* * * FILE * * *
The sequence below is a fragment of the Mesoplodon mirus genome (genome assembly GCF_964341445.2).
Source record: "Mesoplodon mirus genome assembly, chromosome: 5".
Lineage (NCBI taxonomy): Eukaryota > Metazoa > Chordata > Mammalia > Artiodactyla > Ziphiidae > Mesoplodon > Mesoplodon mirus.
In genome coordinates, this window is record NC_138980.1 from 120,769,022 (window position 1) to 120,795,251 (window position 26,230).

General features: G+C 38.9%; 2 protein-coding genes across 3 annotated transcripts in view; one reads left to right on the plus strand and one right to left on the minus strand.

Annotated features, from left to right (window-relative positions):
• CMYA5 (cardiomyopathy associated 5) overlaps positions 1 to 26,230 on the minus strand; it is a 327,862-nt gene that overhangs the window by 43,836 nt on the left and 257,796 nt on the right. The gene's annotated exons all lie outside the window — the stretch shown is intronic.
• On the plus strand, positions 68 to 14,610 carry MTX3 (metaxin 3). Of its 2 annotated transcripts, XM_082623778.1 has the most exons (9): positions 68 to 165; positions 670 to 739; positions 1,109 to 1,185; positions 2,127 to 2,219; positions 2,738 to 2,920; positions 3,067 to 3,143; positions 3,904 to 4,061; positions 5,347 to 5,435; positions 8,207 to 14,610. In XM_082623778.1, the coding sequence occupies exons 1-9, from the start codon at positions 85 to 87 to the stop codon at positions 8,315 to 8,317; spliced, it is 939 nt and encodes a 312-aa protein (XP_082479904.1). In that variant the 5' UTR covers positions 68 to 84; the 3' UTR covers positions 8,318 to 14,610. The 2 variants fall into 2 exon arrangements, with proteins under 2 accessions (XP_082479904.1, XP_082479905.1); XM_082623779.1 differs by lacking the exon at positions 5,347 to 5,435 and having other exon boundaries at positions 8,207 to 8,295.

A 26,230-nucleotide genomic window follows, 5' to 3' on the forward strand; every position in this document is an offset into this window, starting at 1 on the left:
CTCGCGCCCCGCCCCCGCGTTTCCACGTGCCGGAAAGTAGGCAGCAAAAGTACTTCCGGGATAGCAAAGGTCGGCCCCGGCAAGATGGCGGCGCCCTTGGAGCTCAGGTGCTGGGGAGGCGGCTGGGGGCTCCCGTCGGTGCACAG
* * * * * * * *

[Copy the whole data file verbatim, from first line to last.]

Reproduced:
The sequence below is a fragment of the Mesoplodon mirus genome (genome assembly GCF_964341445.2).
Source record: "Mesoplodon mirus genome assembly, chromosome: 5".
Lineage (NCBI taxonomy): Eukaryota > Metazoa > Chordata > Mammalia > Artiodactyla > Ziphiidae > Mesoplodon > Mesoplodon mirus.
In genome coordinates, this window is record NC_138980.1 from 120,769,022 (window position 1) to 120,795,251 (window position 26,230).

General features: G+C 38.9%; 2 protein-coding genes across 3 annotated transcripts in view; one reads left to right on the plus strand and one right to left on the minus strand.

Annotated features, from left to right (window-relative positions):
• CMYA5 (cardiomyopathy associated 5) overlaps positions 1 to 26,230 on the minus strand; it is a 327,862-nt gene that overhangs the window by 43,836 nt on the left and 257,796 nt on the right. The gene's annotated exons all lie outside the window — the stretch shown is intronic.
• On the plus strand, positions 68 to 14,610 carry MTX3 (metaxin 3). Of its 2 annotated transcripts, XM_082623778.1 has the most exons (9): positions 68 to 165; positions 670 to 739; positions 1,109 to 1,185; positions 2,127 to 2,219; positions 2,738 to 2,920; positions 3,067 to 3,143; positions 3,904 to 4,061; positions 5,347 to 5,435; positions 8,207 to 14,610. In XM_082623778.1, the coding sequence occupies exons 1-9, from the start codon at positions 85 to 87 to the stop codon at positions 8,315 to 8,317; spliced, it is 939 nt and encodes a 312-aa protein (XP_082479904.1). In that variant the 5' UTR covers positions 68 to 84; the 3' UTR covers positions 8,318 to 14,610. The 2 variants fall into 2 exon arrangements, with proteins under 2 accessions (XP_082479904.1, XP_082479905.1); XM_082623779.1 differs by lacking the exon at positions 5,347 to 5,435 and having other exon boundaries at positions 8,207 to 8,295.

A 26,230-nucleotide genomic window follows, 5' to 3' on the forward strand; every position in this document is an offset into this window, starting at 1 on the left:
CTCGCGCCCCGCCCCCGCGTTTCCACGTGCCGGAAAGTAGGCAGCAAAAGTACTTCCGGGATAGCAAAGGTCGGCCCCGGCAAGATGGCGGCGCCCTTGGAGCTCAGGTGCTGGGGAGGCGGCTGGGGGCTCCCGTCGGTGCACAG